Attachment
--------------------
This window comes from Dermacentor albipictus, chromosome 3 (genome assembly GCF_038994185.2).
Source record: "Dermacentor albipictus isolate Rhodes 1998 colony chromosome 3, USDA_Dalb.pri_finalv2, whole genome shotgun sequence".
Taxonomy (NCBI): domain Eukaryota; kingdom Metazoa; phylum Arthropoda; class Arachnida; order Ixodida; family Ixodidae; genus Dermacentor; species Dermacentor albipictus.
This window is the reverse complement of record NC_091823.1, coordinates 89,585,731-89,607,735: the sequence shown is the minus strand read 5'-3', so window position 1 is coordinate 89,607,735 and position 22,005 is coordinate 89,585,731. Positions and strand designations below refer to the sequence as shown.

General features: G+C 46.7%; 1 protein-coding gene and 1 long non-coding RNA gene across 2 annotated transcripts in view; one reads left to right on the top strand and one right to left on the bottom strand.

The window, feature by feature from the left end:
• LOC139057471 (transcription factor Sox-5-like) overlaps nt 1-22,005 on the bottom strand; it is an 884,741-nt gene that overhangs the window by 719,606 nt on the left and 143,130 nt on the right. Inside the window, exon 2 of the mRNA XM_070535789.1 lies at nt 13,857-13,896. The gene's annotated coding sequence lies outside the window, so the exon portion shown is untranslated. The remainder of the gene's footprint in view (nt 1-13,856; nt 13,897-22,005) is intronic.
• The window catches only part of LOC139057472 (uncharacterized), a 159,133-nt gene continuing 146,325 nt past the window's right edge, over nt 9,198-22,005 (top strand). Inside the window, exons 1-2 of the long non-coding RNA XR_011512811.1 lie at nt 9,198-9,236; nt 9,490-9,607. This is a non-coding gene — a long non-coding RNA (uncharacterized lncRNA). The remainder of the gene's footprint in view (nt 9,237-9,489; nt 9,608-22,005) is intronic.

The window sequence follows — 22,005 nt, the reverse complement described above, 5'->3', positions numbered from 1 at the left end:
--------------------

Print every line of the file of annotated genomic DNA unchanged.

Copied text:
This window comes from Dermacentor albipictus, chromosome 3 (genome assembly GCF_038994185.2).
Source record: "Dermacentor albipictus isolate Rhodes 1998 colony chromosome 3, USDA_Dalb.pri_finalv2, whole genome shotgun sequence".
Taxonomy (NCBI): domain Eukaryota; kingdom Metazoa; phylum Arthropoda; class Arachnida; order Ixodida; family Ixodidae; genus Dermacentor; species Dermacentor albipictus.
This window is the reverse complement of record NC_091823.1, coordinates 89,585,731-89,607,735: the sequence shown is the minus strand read 5'-3', so window position 1 is coordinate 89,607,735 and position 22,005 is coordinate 89,585,731. Positions and strand designations below refer to the sequence as shown.

General features: G+C 46.7%; 1 protein-coding gene and 1 long non-coding RNA gene across 2 annotated transcripts in view; one reads left to right on the top strand and one right to left on the bottom strand.

The window, feature by feature from the left end:
• LOC139057471 (transcription factor Sox-5-like) overlaps nt 1-22,005 on the bottom strand; it is an 884,741-nt gene that overhangs the window by 719,606 nt on the left and 143,130 nt on the right. Inside the window, exon 2 of the mRNA XM_070535789.1 lies at nt 13,857-13,896. The gene's annotated coding sequence lies outside the window, so the exon portion shown is untranslated. The remainder of the gene's footprint in view (nt 1-13,856; nt 13,897-22,005) is intronic.
• The window catches only part of LOC139057472 (uncharacterized), a 159,133-nt gene continuing 146,325 nt past the window's right edge, over nt 9,198-22,005 (top strand). Inside the window, exons 1-2 of the long non-coding RNA XR_011512811.1 lie at nt 9,198-9,236; nt 9,490-9,607. This is a non-coding gene — a long non-coding RNA (uncharacterized lncRNA). The remainder of the gene's footprint in view (nt 9,237-9,489; nt 9,608-22,005) is intronic.

The window sequence follows — 22,005 nt, the reverse complement described above, 5'->3', positions numbered from 1 at the left end: